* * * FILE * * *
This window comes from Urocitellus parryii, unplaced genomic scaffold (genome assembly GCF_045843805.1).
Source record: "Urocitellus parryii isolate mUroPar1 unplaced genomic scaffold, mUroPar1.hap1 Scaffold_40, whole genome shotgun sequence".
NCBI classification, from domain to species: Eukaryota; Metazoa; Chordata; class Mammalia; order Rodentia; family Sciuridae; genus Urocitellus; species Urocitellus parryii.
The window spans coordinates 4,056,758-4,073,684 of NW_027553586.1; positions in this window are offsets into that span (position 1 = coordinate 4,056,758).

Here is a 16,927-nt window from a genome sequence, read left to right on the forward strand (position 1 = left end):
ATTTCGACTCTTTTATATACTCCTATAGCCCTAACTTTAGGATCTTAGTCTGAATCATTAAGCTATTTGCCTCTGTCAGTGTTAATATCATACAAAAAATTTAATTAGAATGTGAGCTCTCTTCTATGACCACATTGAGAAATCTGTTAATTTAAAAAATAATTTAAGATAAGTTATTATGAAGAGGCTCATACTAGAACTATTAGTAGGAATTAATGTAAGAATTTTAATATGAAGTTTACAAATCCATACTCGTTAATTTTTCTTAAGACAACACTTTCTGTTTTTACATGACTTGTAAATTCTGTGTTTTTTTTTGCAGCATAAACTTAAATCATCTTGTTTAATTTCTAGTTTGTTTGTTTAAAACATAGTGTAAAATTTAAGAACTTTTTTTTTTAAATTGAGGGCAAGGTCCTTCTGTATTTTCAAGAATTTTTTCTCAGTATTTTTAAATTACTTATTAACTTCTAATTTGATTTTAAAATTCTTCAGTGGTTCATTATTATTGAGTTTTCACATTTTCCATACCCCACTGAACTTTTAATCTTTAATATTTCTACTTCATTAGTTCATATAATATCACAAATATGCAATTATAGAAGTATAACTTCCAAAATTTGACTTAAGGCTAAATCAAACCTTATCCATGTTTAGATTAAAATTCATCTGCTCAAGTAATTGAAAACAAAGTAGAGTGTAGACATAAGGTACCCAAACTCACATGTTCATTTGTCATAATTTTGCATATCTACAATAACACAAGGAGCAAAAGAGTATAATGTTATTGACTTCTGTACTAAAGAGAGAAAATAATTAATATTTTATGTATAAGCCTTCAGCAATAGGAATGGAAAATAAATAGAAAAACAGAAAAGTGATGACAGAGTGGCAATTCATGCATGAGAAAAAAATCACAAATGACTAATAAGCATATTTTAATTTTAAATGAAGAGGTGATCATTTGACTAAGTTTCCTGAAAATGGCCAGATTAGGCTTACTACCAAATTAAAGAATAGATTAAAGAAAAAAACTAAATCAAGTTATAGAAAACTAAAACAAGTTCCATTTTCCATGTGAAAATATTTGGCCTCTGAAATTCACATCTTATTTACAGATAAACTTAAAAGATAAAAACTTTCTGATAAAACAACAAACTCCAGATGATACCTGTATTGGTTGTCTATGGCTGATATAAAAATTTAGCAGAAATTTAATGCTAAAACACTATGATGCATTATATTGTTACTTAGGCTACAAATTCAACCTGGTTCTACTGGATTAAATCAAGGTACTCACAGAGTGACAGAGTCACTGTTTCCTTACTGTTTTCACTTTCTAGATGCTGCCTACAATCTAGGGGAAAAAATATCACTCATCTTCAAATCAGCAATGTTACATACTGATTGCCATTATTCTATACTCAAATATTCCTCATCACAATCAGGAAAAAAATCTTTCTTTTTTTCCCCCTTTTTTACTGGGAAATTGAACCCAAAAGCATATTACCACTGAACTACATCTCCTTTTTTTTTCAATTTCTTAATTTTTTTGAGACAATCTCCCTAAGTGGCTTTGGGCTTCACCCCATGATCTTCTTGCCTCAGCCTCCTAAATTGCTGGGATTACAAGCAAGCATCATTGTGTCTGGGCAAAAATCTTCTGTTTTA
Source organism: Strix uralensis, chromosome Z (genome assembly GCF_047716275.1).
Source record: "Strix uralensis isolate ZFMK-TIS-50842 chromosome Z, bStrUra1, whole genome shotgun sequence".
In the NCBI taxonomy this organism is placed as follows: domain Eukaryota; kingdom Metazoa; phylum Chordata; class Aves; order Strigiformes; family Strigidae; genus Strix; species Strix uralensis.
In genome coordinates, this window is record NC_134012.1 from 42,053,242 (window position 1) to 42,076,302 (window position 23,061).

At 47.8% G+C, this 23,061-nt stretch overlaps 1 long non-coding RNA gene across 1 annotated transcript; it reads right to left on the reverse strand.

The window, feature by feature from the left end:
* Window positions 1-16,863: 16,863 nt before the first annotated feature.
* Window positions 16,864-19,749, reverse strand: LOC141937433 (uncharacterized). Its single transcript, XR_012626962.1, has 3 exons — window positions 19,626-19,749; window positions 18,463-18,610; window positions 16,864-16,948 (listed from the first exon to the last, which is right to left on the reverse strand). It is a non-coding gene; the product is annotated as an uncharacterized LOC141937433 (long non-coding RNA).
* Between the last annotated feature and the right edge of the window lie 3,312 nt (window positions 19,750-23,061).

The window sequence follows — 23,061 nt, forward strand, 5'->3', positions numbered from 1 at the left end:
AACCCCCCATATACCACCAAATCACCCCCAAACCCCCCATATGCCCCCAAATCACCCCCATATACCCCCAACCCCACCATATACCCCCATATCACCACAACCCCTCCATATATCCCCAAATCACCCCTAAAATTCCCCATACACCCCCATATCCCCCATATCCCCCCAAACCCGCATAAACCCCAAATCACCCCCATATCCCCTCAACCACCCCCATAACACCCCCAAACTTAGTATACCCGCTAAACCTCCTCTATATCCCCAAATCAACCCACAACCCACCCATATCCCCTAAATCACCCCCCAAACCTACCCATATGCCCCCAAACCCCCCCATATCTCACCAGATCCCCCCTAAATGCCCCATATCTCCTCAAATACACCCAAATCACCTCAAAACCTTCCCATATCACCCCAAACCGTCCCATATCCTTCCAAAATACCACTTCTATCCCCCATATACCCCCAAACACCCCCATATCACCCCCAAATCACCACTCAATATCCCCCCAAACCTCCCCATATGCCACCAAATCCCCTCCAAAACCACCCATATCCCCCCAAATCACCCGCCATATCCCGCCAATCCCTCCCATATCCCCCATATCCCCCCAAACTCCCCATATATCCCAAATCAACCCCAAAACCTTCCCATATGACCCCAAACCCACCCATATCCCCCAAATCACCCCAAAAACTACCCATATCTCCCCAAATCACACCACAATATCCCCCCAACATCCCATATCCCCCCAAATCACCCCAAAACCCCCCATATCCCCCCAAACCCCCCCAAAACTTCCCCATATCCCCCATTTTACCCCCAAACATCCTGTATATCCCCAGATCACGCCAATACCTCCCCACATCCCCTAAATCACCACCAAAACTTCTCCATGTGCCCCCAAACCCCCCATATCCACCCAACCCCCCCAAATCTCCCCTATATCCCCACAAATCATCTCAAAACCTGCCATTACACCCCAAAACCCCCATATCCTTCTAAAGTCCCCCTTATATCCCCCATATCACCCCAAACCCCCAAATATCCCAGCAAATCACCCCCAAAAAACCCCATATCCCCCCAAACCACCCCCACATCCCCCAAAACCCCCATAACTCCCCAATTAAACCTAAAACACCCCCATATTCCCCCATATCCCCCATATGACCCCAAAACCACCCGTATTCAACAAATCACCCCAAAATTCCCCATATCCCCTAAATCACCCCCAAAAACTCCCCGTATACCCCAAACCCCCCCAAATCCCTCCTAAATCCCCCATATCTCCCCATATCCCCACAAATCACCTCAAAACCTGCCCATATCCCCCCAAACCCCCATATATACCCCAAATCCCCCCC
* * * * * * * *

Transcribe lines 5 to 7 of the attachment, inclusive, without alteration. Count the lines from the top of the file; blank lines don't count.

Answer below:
Here is a 16,927-nt window from a genome sequence, read left to right on the forward strand (position 1 = left end):
ATTTCGACTCTTTTATATACTCCTATAGCCCTAACTTTAGGATCTTAGTCTGAATCATTAAGCTATTTGCCTCTGTCAGTGTTAATATCATACAAAAAATTTAATTAGAATGTGAGCTCTCTTCTATGACCACATTGAGAAATCTGTTAATTTAAAAAATAATTTAAGATAAGTTATTATGAAGAGGCTCATACTAGAACTATTAGTAGGAATTAATGTAAGAATTTTAATATGAAGTTTACAAATCCATACTCGTTAATTTTTCTTAAGACAACACTTTCTGTTTTTACATGACTTGTAAATTCTGTGTTTTTTTTTGCAGCATAAACTTAAATCATCTTGTTTAATTTCTAGTTTGTTTGTTTAAAACATAGTGTAAAATTTAAGAACTTTTTTTTTTAAATTGAGGGCAAGGTCCTTCTGTATTTTCAAGAATTTTTTCTCAGTATTTTTAAATTACTTATTAACTTCTAATTTGATTTTAAAATTCTTCAGTGGTTCATTATTATTGAGTTTTCACATTTTCCATACCCCACTGAACTTTTAATCTTTAATATTTCTACTTCATTAGTTCATATAATATCACAAATATGCAATTATAGAAGTATAACTTCCAAAATTTGACTTAAGGCTAAATCAAACCTTATCCATGTTTAGATTAAAATTCATCTGCTCAAGTAATTGAAAACAAAGTAGAGTGTAGACATAAGGTACCCAAACTCACATGTTCATTTGTCATAATTTTGCATATCTACAATAACACAAGGAGCAAAAGAGTATAATGTTATTGACTTCTGTACTAAAGAGAGAAAATAATTAATATTTTATGTATAAGCCTTCAGCAATAGGAATGGAAAATAAATAGAAAAACAGAAAAGTGATGACAGAGTGGCAATTCATGCATGAGAAAAAAATCACAAATGACTAATAAGCATATTTTAATTTTAAATGAAGAGGTGATCATTTGACTAAGTTTCCTGAAAATGGCCAGATTAGGCTTACTACCAAATTAAAGAATAGATTAAAGAAAAAAACTAAATCAAGTTATAGAAAACTAAAACAAGTTCCATTTTCCATGTGAAAATATTTGGCCTCTGAAATTCACATCTTATTTACAGATAAACTTAAAAGATAAAAACTTTCTGATAAAACAACAAACTCCAGATGATACCTGTATTGGTTGTCTATGGCTGATATAAAAATTTAGCAGAAATTTAATGCTAAAACACTATGATGCATTATATTGTTACTTAGGCTACAAATTCAACCTGGTTCTACTGGATTAAATCAAGGTACTCACAGAGTGACAGAGTCACTGTTTCCTTACTGTTTTCACTTTCTAGATGCTGCCTACAATCTAGGGGAAAAAATATCACTCATCTTCAAATCAGCAATGTTACATACTGATTGCCATTATTCTATACTCAAATATTCCTCATCACAATCAGGAAAAAAATCTTTCTTTTTTTCCCCCTTTTTTACTGGGAAATTGAACCCAAAAGCATATTACCACTGAACTACATCTCCTTTTTTTTTCAATTTCTTAATTTTTTTGAGACAATCTCCCTAAGTGGCTTTGGGCTTCACCCCATGATCTTCTTGCCTCAGCCTCCTAAATTGCTGGGATTACAAGCAAGCATCATTGTGTCTGGGCAAAAATCTTCTGTTTTA
Source organism: Strix uralensis, chromosome Z (genome assembly GCF_047716275.1).